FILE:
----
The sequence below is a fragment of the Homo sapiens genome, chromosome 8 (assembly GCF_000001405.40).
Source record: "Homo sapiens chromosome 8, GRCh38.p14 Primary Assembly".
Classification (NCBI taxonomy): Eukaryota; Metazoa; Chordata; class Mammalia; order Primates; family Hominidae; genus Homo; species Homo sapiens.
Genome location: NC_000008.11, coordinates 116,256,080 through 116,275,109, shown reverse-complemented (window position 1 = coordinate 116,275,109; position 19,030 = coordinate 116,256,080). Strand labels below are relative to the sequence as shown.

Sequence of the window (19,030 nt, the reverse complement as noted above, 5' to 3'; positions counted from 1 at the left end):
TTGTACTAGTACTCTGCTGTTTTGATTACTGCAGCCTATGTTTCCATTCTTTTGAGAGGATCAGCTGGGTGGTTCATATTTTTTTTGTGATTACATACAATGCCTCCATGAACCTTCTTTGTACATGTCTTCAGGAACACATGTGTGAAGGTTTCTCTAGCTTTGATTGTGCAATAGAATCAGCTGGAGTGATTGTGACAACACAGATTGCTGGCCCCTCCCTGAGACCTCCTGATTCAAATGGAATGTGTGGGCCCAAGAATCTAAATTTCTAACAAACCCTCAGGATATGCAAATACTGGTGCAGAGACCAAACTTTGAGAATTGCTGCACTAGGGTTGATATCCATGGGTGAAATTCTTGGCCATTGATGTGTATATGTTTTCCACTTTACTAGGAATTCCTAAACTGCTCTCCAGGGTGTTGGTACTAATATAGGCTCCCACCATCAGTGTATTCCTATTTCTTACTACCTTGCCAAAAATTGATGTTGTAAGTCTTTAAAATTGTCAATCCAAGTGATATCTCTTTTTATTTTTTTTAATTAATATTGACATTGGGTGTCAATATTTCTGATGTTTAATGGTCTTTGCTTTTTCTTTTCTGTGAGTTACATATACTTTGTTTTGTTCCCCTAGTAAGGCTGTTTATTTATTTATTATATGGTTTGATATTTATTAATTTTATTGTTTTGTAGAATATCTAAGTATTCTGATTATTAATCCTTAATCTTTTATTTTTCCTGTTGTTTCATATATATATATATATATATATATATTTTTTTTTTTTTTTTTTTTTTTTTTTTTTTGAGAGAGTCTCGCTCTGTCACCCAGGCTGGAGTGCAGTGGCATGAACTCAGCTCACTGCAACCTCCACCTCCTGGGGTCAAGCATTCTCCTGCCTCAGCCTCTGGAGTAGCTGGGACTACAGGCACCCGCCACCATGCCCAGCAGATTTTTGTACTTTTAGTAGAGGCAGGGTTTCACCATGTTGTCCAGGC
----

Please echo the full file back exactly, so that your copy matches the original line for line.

The sequence below is a fragment of the Homo sapiens genome, chromosome 8 (assembly GCF_000001405.40).
Source record: "Homo sapiens chromosome 8, GRCh38.p14 Primary Assembly".
Classification (NCBI taxonomy): Eukaryota; Metazoa; Chordata; class Mammalia; order Primates; family Hominidae; genus Homo; species Homo sapiens.
Genome location: NC_000008.11, coordinates 116,256,080 through 116,275,109, shown reverse-complemented (window position 1 = coordinate 116,275,109; position 19,030 = coordinate 116,256,080). Strand labels below are relative to the sequence as shown.

Sequence of the window (19,030 nt, the reverse complement as noted above, 5' to 3'; positions counted from 1 at the left end):
TTGTACTAGTACTCTGCTGTTTTGATTACTGCAGCCTATGTTTCCATTCTTTTGAGAGGATCAGCTGGGTGGTTCATATTTTTTTTGTGATTACATACAATGCCTCCATGAACCTTCTTTGTACATGTCTTCAGGAACACATGTGTGAAGGTTTCTCTAGCTTTGATTGTGCAATAGAATCAGCTGGAGTGATTGTGACAACACAGATTGCTGGCCCCTCCCTGAGACCTCCTGATTCAAATGGAATGTGTGGGCCCAAGAATCTAAATTTCTAACAAACCCTCAGGATATGCAAATACTGGTGCAGAGACCAAACTTTGAGAATTGCTGCACTAGGGTTGATATCCATGGGTGAAATTCTTGGCCATTGATGTGTATATGTTTTCCACTTTACTAGGAATTCCTAAACTGCTCTCCAGGGTGTTGGTACTAATATAGGCTCCCACCATCAGTGTATTCCTATTTCTTACTACCTTGCCAAAAATTGATGTTGTAAGTCTTTAAAATTGTCAATCCAAGTGATATCTCTTTTTATTTTTTTTAATTAATATTGACATTGGGTGTCAATATTTCTGATGTTTAATGGTCTTTGCTTTTTCTTTTCTGTGAGTTACATATACTTTGTTTTGTTCCCCTAGTAAGGCTGTTTATTTATTTATTATATGGTTTGATATTTATTAATTTTATTGTTTTGTAGAATATCTAAGTATTCTGATTATTAATCCTTAATCTTTTATTTTTCCTGTTGTTTCATATATATATATATATATATATATATTTTTTTTTTTTTTTTTTTTTTTTTTTTTTTGAGAGAGTCTCGCTCTGTCACCCAGGCTGGAGTGCAGTGGCATGAACTCAGCTCACTGCAACCTCCACCTCCTGGGGTCAAGCATTCTCCTGCCTCAGCCTCTGGAGTAGCTGGGACTACAGGCACCCGCCACCATGCCCAGCAGATTTTTGTACTTTTAGTAGAGGCAGGGTTTCACCATGTTGTCCAGGC